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Short story: A Warmer Future

A cloudy sunset with a bright streak of yellow and two narrow streaks of red merging with black on either side

A WARMER FUTURE

The four lilting chords of Pachelbel’s Canon in D Major drifted upwards from Gary’s pocket. It was the legislated time – seven p.m. – but to Gary, it felt court-appointed, a sentence. His heart beat a little faster as he reached into his shorts, pulled out his phone, and hit ‘Dismiss’ on the display. Pachelbel stopped mid-bar.

I am Oppenheimer, thought Gary. I am Nietzsche, Galston, and Kalashnikov. When they all realise what they’ve done, will they, too, feel their will to live crackle and evaporate, like water in an untended pan? Will they also carry my weight?

*

Gary’s particular flash of Earth-shattering inspiration came during a morning meditation. Keep breathing, said the voice in his head whenever his mind wandered. But when it wandered to the subject of work, he would often let it run for a while. A lot of his best policy ideas came when he was seated in lotus pose.

Get a woman out there – a nice woman – mother of the nation type – loves nice weather – loves climate change – longer summers – kids running around outside – drives a great brute of a thing – happy to tell her story – imagine the outcry – they’d have to do something then – if they didn’t we’d cruise the next election – put climate change on the front page for good – I’d get on the List –maybe even front bench – Jesus, keep breathing –

As Gary brushed his teeth and dressed for work, he imagined how it would go with the Leader of the Opposition. He would ask him to just hear him out for a minute, to at least listen to the whole idea before dismissing it, to think about how this idea could reverse the appalling slide in the polls. Then he’d explain how Jane Harvey would capture the imagination, and the ire, of the nation.

My car makes summer longer, says Jane Harvey, pictured in front of her four-wheel drive gas guzzler. I do the school run twice a day and leave it running in the garage at home, says Jane. I’m doing my bit to speed up climate change, because if it’s going to happen anyway, let’s get on with it.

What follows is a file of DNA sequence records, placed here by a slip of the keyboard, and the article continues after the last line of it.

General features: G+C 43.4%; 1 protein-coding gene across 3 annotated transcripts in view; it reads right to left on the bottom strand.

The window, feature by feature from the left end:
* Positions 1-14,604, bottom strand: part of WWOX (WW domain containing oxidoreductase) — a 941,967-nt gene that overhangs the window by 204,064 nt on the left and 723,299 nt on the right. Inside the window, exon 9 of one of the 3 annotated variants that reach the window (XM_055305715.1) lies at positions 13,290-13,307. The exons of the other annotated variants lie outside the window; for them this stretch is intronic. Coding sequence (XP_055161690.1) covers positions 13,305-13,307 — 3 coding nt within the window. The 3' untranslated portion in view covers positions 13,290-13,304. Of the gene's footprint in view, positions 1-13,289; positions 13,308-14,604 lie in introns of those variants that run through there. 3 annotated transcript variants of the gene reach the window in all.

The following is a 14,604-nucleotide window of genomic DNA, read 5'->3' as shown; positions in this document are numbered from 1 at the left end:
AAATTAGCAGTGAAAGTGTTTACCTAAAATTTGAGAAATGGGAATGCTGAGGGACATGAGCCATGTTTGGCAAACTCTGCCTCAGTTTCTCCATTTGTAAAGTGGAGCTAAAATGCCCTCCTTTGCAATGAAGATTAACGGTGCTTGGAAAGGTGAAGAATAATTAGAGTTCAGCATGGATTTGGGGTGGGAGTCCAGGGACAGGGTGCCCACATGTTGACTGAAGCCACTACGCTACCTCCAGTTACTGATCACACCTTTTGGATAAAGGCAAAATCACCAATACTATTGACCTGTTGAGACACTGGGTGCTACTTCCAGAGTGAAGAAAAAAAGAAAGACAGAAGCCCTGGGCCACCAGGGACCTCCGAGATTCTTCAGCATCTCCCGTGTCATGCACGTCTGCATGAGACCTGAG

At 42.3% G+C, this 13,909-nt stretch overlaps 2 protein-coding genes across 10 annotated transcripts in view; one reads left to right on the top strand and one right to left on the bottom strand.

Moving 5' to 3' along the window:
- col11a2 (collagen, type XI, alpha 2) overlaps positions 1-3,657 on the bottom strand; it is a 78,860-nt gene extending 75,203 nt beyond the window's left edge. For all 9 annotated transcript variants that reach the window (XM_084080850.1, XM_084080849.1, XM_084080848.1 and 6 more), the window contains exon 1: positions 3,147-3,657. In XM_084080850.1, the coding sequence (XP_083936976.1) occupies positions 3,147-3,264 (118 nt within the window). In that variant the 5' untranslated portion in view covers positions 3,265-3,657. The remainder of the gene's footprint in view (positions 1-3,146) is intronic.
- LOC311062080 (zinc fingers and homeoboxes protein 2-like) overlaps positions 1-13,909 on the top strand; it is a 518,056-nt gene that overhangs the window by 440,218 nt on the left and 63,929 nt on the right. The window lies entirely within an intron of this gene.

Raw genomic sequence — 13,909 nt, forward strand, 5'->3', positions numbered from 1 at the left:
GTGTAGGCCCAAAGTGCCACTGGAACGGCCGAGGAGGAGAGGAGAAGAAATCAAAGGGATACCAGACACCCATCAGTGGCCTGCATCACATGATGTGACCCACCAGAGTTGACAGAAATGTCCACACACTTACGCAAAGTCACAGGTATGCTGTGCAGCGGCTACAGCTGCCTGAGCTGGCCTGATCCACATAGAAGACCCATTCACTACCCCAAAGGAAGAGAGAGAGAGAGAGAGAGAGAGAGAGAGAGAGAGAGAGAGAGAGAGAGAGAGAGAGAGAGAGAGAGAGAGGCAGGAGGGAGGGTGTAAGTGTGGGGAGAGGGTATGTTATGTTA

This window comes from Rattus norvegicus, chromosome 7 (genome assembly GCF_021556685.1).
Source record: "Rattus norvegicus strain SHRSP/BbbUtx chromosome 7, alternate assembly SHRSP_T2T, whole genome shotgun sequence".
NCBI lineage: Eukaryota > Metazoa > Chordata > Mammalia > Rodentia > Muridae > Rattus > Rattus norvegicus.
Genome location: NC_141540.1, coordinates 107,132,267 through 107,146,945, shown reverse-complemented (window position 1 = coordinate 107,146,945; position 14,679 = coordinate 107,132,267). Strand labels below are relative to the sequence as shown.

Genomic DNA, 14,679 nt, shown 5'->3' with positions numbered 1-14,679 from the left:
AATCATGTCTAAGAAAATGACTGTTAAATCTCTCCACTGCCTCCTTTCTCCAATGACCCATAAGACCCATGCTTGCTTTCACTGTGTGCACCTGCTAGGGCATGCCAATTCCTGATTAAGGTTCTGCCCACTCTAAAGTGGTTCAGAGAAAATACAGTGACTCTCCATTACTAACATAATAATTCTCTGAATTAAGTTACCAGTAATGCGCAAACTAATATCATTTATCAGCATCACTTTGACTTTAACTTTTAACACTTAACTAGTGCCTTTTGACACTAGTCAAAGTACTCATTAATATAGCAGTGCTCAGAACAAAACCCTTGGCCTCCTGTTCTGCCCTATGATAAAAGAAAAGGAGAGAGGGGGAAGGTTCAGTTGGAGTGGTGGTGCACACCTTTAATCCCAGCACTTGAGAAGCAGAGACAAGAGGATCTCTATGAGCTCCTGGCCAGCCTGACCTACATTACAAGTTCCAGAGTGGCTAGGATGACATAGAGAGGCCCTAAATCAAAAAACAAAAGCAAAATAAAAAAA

She’d go out in the Timaru Herald, carefully selected as the paper most likely to send a story viral. And she would go viral, and the social networks would tear her to pieces, and the commentariat – not to mention the Opposition Leader – would demand action from the government to do something about climate change. Enough is enough, Mr Prime Minister! We can’t have the Jane Harveys of the world spoiling our magnificent country and ruining this planet for her children, and everyone else’s children.

And just like that, for the first time in years, the Opposition Leader would take control of the political narrative, leading to a prolonged spike in the polls and, ultimately, glory on election night.

Never mind that Jane Harvey doesn’t exist, thought Gary as he climbed into his beloved red Audi. No one needs to know that. Maybe one day they will, when Gary releases a tell-all memoir of his long and storied political career. And he’d be lauded, both for coming clean and for an end that justified his slightly underhanded means. Yes, I did manufacture Jane Harvey to stop climate change. And, looking at the results, you’re damn right I’d do it again.

Gary turned the key. The Audi spluttered into life before settling into a clean rhythm. He noticed the gas light was on, and made a mental note to stop off at the service station on the way to work. High octane, of course – 91 put too much carbon on the inner workings.

*

With the revs up in the 6000s, the track shot away behind the Audi. Lotus pose was best for settling the mind, true, but sometimes circumstances called for a more aggressive form of meditation.

That bastard, he thought. That stupid bastard. Doing the government’s dirty work. He’ll write whatever’s politically expedient to keep his mates on the right side of the House. And people think he speaks truth to power! What a laugh. They’re just as stupid as he is.

– Pedal to the floor – hundred metres straight to hard left –

At first the people had hated Jane Harvey, just as Gary intended. She’s a mother, for God’s sake! Doesn’t she understand how she’s sabotaging her children’s future?

The backlash ensured she hit every front page across the country, and in the vacuum of climate change leadership offered by the Government, the Opposition Leader took centre stage. He began to look positively Prime Ministerial. He wouldn’t admit it out loud, but it was all thanks to Gary.

– Revs down – hard left into easy right –

Then, just as suddenly, the people loved Jane Harvey. That bastard columnist, the millionaire businessman and noted advisor to the Prime Minister, went in to bat for her. She’s onto something, he reckoned. After all, who doesn’t love long summers? Isn’t running the car for another half hour a bit like putting the clocks forward in September?

A couple of TV and radio appearances later, the columnist had started a movement. It’s common sense, they all said, all repeating the refrain until it became an ideology: Who doesn’t love long summers? And there was all this money behind it, full page ads in the paper calling for a new perspective on climate change.

– Quick boost on the revs – then hairpin left –